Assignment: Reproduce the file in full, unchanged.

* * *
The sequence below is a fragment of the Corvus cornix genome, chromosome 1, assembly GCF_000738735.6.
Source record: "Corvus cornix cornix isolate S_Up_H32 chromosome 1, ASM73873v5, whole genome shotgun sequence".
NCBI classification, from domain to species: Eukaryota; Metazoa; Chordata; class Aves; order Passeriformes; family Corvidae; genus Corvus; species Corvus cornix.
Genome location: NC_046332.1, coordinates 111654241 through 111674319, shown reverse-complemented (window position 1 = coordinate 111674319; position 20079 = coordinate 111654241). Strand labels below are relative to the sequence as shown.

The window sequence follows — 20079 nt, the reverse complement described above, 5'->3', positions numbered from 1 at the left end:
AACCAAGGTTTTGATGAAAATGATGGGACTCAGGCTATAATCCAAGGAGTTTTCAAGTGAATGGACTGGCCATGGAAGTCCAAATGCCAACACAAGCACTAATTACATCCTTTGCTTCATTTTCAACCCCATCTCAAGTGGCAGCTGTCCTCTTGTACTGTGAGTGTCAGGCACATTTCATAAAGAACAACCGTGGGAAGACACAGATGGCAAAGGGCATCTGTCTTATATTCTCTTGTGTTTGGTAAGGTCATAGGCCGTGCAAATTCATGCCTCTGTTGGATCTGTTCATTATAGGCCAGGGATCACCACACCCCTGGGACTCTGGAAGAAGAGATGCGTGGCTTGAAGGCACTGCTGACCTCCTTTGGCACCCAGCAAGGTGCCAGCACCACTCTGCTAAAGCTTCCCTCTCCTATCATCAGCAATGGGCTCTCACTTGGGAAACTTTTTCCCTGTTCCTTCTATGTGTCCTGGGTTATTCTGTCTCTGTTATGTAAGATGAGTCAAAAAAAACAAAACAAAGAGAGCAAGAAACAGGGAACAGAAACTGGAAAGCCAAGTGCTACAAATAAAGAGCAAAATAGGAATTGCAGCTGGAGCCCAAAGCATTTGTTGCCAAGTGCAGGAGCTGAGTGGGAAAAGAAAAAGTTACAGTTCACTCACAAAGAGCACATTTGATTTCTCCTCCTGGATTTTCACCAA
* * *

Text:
The sequence below is a fragment of the Corvus cornix genome, chromosome 1, assembly GCF_000738735.6.
Source record: "Corvus cornix cornix isolate S_Up_H32 chromosome 1, ASM73873v5, whole genome shotgun sequence".
NCBI classification, from domain to species: Eukaryota; Metazoa; Chordata; class Aves; order Passeriformes; family Corvidae; genus Corvus; species Corvus cornix.
Genome location: NC_046332.1, coordinates 111654241 through 111674319, shown reverse-complemented (window position 1 = coordinate 111674319; position 20079 = coordinate 111654241). Strand labels below are relative to the sequence as shown.

The window sequence follows — 20079 nt, the reverse complement described above, 5'->3', positions numbered from 1 at the left end:
AACCAAGGTTTTGATGAAAATGATGGGACTCAGGCTATAATCCAAGGAGTTTTCAAGTGAATGGACTGGCCATGGAAGTCCAAATGCCAACACAAGCACTAATTACATCCTTTGCTTCATTTTCAACCCCATCTCAAGTGGCAGCTGTCCTCTTGTACTGTGAGTGTCAGGCACATTTCATAAAGAACAACCGTGGGAAGACACAGATGGCAAAGGGCATCTGTCTTATATTCTCTTGTGTTTGGTAAGGTCATAGGCCGTGCAAATTCATGCCTCTGTTGGATCTGTTCATTATAGGCCAGGGATCACCACACCCCTGGGACTCTGGAAGAAGAGATGCGTGGCTTGAAGGCACTGCTGACCTCCTTTGGCACCCAGCAAGGTGCCAGCACCACTCTGCTAAAGCTTCCCTCTCCTATCATCAGCAATGGGCTCTCACTTGGGAAACTTTTTCCCTGTTCCTTCTATGTGTCCTGGGTTATTCTGTCTCTGTTATGTAAGATGAGTCAAAAAAAACAAAACAAAGAGAGCAAGAAACAGGGAACAGAAACTGGAAAGCCAAGTGCTACAAATAAAGAGCAAAATAGGAATTGCAGCTGGAGCCCAAAGCATTTGTTGCCAAGTGCAGGAGCTGAGTGGGAAAAGAAAAAGTTACAGTTCACTCACAAAGAGCACATTTGATTTCTCCTCCTGGATTTTCACCAA